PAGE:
As my blog readers know, I often talk about marketing. I do this not because I’m any marketing guru, but because I like to share information in the hopes it will help other authors out there. I occasionally use ad sites. When I don’t, sales slump, and when I do, sales do better…depending on the effectiveness of the site.
That’s why over the last two years, I have participated in Jason B. Ladd’s survey on results authors have found for various ad sites. Before I was buying blind on whether they were effective or not. Even though his samples are small, they do shed light on some of the sites and their effectiveness.
Of course, genre plays a role. Robin Reads appears to favor the romance writer whereas Book Barbarian is limited to science fiction and fantasy only. Bookbub is the clear winner for garnering most downloads and sales, but very expensive and practically impossible to get accepted unless you have a million five star reviews. Also, I notice lots of famous author’s backlists show up there, most likely supported by traditional publishers. Amy Tam has listed and Isaac Asimov, Gordon Dickson and others listed recently. I’m not in that league … yet.
So, Jason and helpers took all the results of ads sent in by self publishing authors and compiled the results to see if the promotions are worthwhile. He asked the question : Is spending money on ad sites worth it? Here’s a good look at how the ads broke down by genre and what you can expect to pay and what you can expect to receive in downloads and sales.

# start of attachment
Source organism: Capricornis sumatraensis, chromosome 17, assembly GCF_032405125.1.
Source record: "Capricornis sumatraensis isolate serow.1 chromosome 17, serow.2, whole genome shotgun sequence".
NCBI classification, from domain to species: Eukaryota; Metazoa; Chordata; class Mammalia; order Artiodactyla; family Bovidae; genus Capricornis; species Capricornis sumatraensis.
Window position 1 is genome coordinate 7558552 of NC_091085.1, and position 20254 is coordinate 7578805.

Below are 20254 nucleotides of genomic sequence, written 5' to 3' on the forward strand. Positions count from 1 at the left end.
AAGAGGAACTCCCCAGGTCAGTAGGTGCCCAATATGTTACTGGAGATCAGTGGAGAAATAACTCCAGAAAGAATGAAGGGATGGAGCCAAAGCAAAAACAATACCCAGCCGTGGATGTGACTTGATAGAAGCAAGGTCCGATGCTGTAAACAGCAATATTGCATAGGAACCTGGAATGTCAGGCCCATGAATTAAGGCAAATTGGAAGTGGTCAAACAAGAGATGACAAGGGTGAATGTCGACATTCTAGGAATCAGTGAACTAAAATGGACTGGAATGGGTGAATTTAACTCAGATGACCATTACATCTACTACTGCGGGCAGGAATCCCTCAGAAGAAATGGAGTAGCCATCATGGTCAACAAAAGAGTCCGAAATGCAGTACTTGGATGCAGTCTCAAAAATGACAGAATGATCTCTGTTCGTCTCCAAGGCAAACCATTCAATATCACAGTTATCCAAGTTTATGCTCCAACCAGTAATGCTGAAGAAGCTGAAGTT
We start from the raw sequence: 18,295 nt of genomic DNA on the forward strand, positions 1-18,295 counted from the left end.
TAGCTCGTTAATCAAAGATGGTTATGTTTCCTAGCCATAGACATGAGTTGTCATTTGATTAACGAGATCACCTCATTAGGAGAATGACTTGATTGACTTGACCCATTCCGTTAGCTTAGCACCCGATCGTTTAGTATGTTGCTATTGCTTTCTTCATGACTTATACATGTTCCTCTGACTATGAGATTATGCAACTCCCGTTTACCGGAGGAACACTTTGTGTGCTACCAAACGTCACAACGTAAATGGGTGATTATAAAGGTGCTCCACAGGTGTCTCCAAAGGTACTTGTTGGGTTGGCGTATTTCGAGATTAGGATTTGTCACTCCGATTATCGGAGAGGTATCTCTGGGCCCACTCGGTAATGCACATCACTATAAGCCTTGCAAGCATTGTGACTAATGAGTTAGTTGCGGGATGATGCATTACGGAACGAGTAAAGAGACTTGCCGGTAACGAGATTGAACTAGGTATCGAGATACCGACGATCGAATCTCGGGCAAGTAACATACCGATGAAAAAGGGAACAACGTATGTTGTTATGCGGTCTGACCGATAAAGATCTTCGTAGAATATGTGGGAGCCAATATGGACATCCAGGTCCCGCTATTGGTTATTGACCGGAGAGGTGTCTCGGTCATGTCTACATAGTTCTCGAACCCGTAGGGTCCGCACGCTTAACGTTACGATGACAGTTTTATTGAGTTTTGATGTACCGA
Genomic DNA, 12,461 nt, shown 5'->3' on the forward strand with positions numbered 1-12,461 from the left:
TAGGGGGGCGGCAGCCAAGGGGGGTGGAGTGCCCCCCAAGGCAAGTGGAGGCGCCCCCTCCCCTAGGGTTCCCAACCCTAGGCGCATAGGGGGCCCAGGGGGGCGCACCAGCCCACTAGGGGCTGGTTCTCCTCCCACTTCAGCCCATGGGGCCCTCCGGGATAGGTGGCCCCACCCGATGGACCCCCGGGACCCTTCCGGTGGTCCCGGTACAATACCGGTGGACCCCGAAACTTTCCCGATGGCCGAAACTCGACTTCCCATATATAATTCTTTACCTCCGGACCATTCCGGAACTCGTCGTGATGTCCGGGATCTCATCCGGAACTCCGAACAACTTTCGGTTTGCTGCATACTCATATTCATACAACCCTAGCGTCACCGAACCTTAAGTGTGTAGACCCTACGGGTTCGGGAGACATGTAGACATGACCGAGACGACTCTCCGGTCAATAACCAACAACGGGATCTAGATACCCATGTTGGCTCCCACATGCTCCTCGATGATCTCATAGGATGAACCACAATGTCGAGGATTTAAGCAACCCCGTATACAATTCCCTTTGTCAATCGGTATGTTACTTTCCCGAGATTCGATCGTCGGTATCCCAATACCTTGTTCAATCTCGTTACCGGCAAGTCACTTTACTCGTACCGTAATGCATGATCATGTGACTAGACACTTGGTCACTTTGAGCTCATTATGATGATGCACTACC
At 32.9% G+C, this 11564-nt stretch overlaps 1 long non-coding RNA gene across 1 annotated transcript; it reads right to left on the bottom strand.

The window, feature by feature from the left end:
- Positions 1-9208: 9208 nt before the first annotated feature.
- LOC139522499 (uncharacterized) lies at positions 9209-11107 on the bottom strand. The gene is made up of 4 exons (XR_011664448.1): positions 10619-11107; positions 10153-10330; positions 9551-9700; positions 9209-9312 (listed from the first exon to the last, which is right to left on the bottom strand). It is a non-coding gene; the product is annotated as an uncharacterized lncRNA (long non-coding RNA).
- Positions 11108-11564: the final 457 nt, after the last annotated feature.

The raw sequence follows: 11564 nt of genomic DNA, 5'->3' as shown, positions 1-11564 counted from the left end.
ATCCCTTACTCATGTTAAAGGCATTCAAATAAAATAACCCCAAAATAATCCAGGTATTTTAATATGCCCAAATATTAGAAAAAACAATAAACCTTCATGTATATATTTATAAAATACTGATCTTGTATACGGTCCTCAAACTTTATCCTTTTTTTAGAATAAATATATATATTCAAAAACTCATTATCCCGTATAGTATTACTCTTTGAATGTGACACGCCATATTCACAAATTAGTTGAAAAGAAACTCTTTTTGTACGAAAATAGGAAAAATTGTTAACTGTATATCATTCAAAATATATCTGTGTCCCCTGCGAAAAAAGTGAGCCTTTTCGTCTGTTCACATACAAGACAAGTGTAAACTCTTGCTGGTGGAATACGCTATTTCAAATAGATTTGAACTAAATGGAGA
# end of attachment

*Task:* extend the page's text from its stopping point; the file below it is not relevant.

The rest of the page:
Here’s the link : http://www.jasonbladd.com/run-book-promotion-numbers-say-yes/
In addition, he has published a book on how to get reviews called Book Review Bonzai. I need reviews, but when I read the method, it looked like a lot of difficult work. It involves using software programs that scrapes the internet for reviewers, putting information on a spread sheet to keep track, and batch e-mailing them to ask for a review. It works, but sounded very time-consuming.
Besides, I’m a reviewer who likes to choose what I review rather than be hounded into writing one. Nonetheless, this may just be what you are searching for to pump up your reviews. Having a good number of reviews is important as often certain advertisers require a minimum number before accepting your novel. This could be the very tool you have been looking for to increase your reviews.
This week for my science fiction suggestion, I’m returning to a favorite author.
Catherine Asaro has just released the next in her Skolian Saga called The Bronze Skies. This is a stand alone in the story of Major Bhaajan who comes from the Under City of the City of Cries. She calls it book eight in the Skolian Empire series but it follows the more recent Undercity title published last year.
Born into the slums below the City of Cries on the planet Raylicon, the orphan Bhaajan broke free of her crushing poverty and joined the military. There she rose in rank to become a military officer with the Imperial Space Command. Now she is retired and offers her service as a private investigator. Undercity tells the story of her first investigation, which I reviewed last year.
The Bronze Skies continues her story, as she takes on solving an odd murder witnessed by the Ruby Pharoah.